Some Senators are also not happy: “After Scott Pruitt’s destructive tenure, I urged Andrew Wheeler to right the ship at @EPA,” tweeted Sen. Thomas R. Carper (D-Del.), the top Democrat on the Senate Environment and Public Works Committee. “But on issue after issue, he has kept the agency hurdling down a dangerous path, putting public health at risk.”

The Washington Post’s Juliet Eilperin and Brady Dennis reported last week that MC manufacturers have been lobbying against a ban and that “part of the delay may come from the fact that the Defense Department has lobbied to carve out an exemption for the toxic chemical’s commercial use,” although it’s not clear what impact the Defense Department had on the current proposal given that the military, a large user of paint strippers, would most likely already have received an exemption of at least 10 years under any such ban.

Meanwhile, activists have been taking the issue into their own hands by pressuring retailers to stop selling the chemical. Retailers such as LowesHome DepotWalMartSherwin WilliamsHome Hardware and True Value have decided to stop selling the product under pressure from consumer and family groups.

Wise to the Ways of Washington

Wendy Hartley is, unfortunately, becoming wise to the ways of Washington. According to the Post, “Hartley foresees a long court fight because of the influence of chemical makers. ‘I’m pretty sure that they’re going to drag this out,’ she said, ‘because that’s what the chemical industry wants.’”

And in Trump times, what the chemical industry wants, the chemical industry gets.

Judging from Wheeler’s confirmation hearing yesterday, things are not likely to get much better

“The fox in the henhouse analogies are endless here, but so is Wheeler’s ability to roll back vital safeguards to our air, water, and climate and put our environment and health at risk should he remain in the top spot at the EPA,” Matthew Gravatt, associate legislative director for the Sierra Club, wrote ahead of Wednesday’s confirmation hearing. “Wheeler isn’t just friendly with corporate polluters; he’s been on their team for years.”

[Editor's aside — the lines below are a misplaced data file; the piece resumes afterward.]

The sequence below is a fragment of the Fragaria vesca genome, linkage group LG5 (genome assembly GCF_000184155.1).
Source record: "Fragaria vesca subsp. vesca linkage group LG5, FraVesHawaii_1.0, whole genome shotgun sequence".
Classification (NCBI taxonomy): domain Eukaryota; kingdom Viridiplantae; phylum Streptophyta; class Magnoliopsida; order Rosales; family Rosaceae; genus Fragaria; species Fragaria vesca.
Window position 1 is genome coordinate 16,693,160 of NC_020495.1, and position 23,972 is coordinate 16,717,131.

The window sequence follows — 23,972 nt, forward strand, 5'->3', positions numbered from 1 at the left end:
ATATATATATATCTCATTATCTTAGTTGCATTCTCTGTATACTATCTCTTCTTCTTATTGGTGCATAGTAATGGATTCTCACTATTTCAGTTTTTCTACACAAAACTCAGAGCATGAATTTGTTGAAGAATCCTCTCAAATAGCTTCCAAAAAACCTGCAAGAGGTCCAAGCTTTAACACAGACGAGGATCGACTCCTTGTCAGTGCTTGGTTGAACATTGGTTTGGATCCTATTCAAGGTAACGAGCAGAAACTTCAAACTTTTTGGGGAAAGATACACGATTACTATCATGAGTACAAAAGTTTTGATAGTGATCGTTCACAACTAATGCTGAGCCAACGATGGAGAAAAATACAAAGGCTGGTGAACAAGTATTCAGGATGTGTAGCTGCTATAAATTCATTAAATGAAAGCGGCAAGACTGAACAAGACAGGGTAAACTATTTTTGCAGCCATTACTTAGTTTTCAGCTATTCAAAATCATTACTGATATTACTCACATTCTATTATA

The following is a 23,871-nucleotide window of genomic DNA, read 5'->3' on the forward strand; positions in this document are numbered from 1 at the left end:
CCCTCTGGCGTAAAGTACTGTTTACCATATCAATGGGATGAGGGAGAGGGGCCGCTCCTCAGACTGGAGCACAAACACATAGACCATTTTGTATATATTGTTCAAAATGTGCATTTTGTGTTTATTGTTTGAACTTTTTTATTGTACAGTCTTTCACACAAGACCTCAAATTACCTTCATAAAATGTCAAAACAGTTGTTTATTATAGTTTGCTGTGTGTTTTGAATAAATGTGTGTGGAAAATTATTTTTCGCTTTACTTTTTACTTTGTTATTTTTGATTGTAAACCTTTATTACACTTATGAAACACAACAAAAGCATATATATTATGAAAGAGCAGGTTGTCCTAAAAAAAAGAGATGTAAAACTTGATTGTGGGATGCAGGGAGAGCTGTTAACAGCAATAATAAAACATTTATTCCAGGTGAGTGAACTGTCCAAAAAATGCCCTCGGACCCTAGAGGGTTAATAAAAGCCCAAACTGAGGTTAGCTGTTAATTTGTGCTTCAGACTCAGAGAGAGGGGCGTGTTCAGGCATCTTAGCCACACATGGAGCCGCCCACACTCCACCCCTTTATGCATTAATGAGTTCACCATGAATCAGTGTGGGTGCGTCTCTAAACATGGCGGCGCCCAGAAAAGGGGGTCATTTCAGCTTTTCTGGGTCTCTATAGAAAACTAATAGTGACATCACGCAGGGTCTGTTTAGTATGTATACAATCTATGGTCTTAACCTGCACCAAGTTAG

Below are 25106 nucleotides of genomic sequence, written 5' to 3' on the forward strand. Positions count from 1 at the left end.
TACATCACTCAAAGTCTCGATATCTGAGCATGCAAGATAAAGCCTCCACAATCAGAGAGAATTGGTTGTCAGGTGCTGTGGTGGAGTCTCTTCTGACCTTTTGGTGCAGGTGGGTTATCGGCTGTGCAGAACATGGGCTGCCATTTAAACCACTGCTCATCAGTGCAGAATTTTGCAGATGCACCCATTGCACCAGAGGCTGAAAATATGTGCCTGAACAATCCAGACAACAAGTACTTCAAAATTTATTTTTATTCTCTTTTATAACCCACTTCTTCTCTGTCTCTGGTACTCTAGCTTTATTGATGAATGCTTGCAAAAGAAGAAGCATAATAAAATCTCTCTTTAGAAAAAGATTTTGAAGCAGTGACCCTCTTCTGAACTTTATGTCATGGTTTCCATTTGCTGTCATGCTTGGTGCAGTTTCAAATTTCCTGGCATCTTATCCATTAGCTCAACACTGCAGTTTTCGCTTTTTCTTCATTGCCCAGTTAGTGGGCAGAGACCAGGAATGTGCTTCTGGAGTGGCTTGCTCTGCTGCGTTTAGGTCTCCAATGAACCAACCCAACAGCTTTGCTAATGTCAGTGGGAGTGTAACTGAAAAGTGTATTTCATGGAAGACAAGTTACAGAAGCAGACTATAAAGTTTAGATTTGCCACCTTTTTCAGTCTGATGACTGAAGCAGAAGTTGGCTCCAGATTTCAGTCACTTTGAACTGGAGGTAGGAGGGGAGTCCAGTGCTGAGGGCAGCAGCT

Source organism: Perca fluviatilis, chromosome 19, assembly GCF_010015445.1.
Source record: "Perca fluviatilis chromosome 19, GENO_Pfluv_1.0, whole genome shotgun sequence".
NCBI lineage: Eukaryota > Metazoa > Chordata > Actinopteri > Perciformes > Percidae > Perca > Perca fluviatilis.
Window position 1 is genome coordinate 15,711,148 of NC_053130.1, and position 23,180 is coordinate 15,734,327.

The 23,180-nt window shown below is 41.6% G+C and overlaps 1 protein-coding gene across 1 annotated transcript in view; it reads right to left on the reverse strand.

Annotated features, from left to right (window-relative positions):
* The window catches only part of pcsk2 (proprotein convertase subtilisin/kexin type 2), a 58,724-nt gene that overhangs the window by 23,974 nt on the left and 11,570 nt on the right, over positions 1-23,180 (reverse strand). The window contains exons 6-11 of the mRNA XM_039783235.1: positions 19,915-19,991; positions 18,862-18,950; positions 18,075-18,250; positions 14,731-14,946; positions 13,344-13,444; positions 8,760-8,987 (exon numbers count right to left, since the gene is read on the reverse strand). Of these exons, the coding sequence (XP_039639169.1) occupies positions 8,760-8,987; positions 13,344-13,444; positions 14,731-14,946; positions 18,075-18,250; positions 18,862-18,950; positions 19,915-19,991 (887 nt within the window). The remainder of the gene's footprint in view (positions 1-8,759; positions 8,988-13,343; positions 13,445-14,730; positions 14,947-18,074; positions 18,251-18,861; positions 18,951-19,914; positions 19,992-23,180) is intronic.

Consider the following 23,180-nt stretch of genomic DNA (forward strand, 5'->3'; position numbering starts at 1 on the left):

What’s going on here? The good folks at the Environmental Defense Fund have put these two announcements together and deduced that EPA is going to go ahead and ban MC for consumer use (the final rule), but start the entire regulatory process all over again for “commercial use”—which means workers—and instead of considering a ban, they are going to propose some kind of worker training and certification program.

EDF—and the families of Methylene Chloride victims—are not amused: For the families around the country who have lost loved ones to methylene chloride exposure, this is at best a half-step forward in getting these deadly paint strippers off the market. Rather than waiting for EPA to act, most major retailers have already removed or pledged to remove these products from their shelves.  But that doesn’t protect most workers, and now it looks like EPA won’t either.” said Lindsay McCormick, Project Manager at Environmental Defense Fund.

“Instead, EPA will relegate any limits on commercial uses to a separate, nebulous and lengthy process it is only just starting, which will defer for years or even deny protection to those most at-risk: workers,” McCormick added.

And Liz Hitchcock, Director of Safer Chemicals Healthy Families, said in a statement: “While we are pleased that the EPA is following the lead of the eleven retailers who have committed to removing these products from store shelves nationwide, we are extremely disappointed by indications that the measure will not protect thousands of workers whose lives and health are in danger as they come into contact with methylene chloride on the job. EPA should do its job and protect allAmericans from the dangers of methylene chloride.”

An EDF factsheet points out that the vast majority of reported deaths have occurred in the work setting (some of which you can read about here and here) and that certification programs are extremely complicated and costly to implement and difficult to enforce.

Although OSHA has a standard to protect workers against methylene chloride (which also causes cancer), workers continue to die and OSHA’s chemical standard-setting process is broken. The Toxic Substances Control Act gives the EPA the ability to address both occupational and consumer uses of methylene chloride, but under Trump, they’re ignoring the responsibility that Congress gave them.

So once again, workers are left in the dust as EPA again bends to the will of the chemical industry that seems to believe that if only workers would pay better attention to their training or read the labels well enough, they wouldn’t have to die.

January 18, 2019